(3) People in towns only care about money, not about people.
(4) Living in a city is expensive. A large part of people’s earnings is spent on rent and transport.
(5) City people cannot be trusted, they are cunning and corrupt
|On Rural People||On Urban People|
|(1) ✓||(1) ✗|
|(2) ✓||(2) ✓|
|(3) ✗||(3) ✓|
|(4) ✓||(4) ✓|
|(5) ✗||(5) ✗|
Can you list some of the prejudices that you have noticed around you. How do they affect the ways in which people treat each other?
Some of the prejudices that I have noticed around are:
(a) Prejudice against caste
(b) Prejudice against colour, eating habits.
(c) Prejudice against sex.
The affect in the following ways in which people treat each other.
(a) They tease other people.
(b) They laugh at them.
(c) They use dirty language.
(d) They cast remarks upon others.
(e) They begin to abouse each other.
The children you see in the illustrations here were seen as ‘disabled’. This term has been changed and now the term used is ‘children with special needs’. Common stereotypes about them are given in large letters. Their own feeling and thoughts too are given.
- Do you think children with special needs should be a part of regular schools or study in a separate school? Give reasons for you answer.
Picture I: The boy is tense and sad because the people make fun of him because he is limpatic. He tries to make people understand how they would feel if they were in his place. That means such a thing could happen to anyone.
Picture II: The person feels shy because the people find him different. He wants to hide himself from the persons who stare at him.
Picture III: The child wonders why people consider her mentally weak also when she is physically weak.
I think that children with special needs should be a part of regular school and should in a separate school because we should not let them develop any complexes. They should not feel themselves disregarded.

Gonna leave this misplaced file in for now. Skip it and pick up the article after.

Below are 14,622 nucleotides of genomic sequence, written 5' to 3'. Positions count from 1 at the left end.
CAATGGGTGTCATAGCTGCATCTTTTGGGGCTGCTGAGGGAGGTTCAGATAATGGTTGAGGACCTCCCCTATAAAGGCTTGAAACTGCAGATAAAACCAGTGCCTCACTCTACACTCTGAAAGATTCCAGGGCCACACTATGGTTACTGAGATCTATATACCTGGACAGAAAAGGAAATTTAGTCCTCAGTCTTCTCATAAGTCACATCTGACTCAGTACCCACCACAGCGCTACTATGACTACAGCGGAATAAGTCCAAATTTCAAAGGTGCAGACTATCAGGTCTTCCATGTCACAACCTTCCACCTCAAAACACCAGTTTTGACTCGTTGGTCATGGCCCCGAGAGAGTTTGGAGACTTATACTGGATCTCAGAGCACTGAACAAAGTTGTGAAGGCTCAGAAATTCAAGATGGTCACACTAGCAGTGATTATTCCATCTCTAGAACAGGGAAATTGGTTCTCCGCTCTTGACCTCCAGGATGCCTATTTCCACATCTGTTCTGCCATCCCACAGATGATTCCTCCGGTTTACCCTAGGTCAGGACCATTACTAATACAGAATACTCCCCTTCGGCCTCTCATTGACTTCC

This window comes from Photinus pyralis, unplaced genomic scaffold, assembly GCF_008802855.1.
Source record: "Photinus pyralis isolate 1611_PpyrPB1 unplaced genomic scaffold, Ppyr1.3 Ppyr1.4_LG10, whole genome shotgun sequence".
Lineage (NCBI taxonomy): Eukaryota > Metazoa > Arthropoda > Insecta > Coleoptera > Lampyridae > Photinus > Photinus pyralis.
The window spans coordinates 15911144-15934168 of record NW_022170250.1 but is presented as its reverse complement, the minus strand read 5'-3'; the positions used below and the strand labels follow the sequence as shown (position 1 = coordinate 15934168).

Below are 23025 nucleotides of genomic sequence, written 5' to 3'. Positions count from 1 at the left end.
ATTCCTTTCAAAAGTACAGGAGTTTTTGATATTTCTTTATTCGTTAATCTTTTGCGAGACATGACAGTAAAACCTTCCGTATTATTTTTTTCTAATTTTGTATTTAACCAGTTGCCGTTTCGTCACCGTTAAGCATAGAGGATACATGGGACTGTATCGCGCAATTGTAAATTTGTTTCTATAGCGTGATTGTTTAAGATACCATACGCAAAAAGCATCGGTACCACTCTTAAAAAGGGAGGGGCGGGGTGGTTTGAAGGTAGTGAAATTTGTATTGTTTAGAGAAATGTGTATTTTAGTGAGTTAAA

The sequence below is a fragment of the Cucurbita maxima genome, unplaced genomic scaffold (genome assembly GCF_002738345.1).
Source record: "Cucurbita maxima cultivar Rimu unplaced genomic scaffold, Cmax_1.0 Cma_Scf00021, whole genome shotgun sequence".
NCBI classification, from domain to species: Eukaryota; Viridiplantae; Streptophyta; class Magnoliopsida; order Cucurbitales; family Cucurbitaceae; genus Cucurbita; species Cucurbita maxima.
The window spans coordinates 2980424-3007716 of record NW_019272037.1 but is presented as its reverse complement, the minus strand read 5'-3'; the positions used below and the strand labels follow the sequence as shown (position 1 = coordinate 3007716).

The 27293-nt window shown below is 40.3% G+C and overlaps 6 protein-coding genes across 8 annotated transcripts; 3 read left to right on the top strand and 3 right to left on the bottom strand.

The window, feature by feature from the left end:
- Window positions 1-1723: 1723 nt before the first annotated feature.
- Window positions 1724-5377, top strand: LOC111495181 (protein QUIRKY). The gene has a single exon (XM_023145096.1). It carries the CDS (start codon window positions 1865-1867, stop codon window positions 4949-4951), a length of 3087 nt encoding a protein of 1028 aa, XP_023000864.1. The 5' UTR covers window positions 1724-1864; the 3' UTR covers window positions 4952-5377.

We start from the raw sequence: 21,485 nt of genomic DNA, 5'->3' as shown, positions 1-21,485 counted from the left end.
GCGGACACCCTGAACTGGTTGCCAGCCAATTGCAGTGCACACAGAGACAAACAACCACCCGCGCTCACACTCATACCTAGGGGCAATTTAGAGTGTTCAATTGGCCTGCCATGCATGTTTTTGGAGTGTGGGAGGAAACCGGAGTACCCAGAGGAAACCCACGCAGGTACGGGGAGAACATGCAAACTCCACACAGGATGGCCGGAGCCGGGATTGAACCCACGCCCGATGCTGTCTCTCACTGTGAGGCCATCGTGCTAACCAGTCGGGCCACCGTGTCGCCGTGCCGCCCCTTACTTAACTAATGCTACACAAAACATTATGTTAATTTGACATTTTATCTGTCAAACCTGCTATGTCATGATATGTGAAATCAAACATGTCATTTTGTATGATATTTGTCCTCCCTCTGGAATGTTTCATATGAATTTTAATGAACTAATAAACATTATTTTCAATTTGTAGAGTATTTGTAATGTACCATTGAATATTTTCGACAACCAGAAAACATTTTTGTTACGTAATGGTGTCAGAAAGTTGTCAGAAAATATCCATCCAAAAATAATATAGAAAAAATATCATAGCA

What is the difference between discrimination and stereotypes?
‘Discrimination’ is a state in which one person is discriminated from others due to some financial nardshapes or caste differences. For example: In our society; untouchables and dalits are discriminated against.
‘Stereotypes’ refers to fixing people into one image. For example: Some people are considered stingy, lazy and dirty.
Despite the children offering money, the cartmen refused them. Why?
The cartmen refused the children because:
(a) They were not prepared to suffer being polluted.
(b) They were not prepared to carry passengers of the untouchable class.
HBSE 6th Class Civics Diversity and Discrimination Important Questions and Answers
Very Short Answer Type Questions
What are prejudices?
Prejudices are fixed negative opinions which we make about certain people.
Village people are poor, dirty and ignorant
City people are cunning and corrupt.
What is a Constitution?
A Constitution is a document that lay down the rules by which the nation would function.
What is Mahar?
Mahar is one of the communities which were treated as untouchables in the Bombay Presidency.
What is Preamble of the constitution?
The first page of the Constitution that clearly states all Indians are entitled to equality of status and opportunity.
Why did Dr. Ambedkar convert to Buddhism?
Dr. Ambedkar converted to Buddhism in his search for a religion that treated all members equally.
Short Answer Type Questions
What are the things about which we are prejudiced? What happens because of prejudices?
The things about which we are prejudiced are:
(a) people’s religious beliefs
(b) the colour of their skin
(c) the region they come from
(d) the accent they speak in
(e) the clothes they wear.
Because of our prejudices, we don’t want to form friendship with those who are prejudiced against. Often, we hurt such people also.
Name the different terms which are used to address the low caste people.
The different terms used to address the low caste people are:
(i) Dalit is the term used for the people who belong to the so called lower castes to address themselves. They prefer this word to untouchables. Dalit means those who have been broken. The word according to them shows how social prejudices and discrimination have broken the Dalit people.
(ii) This government refers to this group of people as Schedule Caste.
Give examples from everyday life when discrimination happens.
In everyday life, discrimination happens when people act on their prejudices or stereotypes. Some examples are:
1. If you stop people from taking part in certain social activities.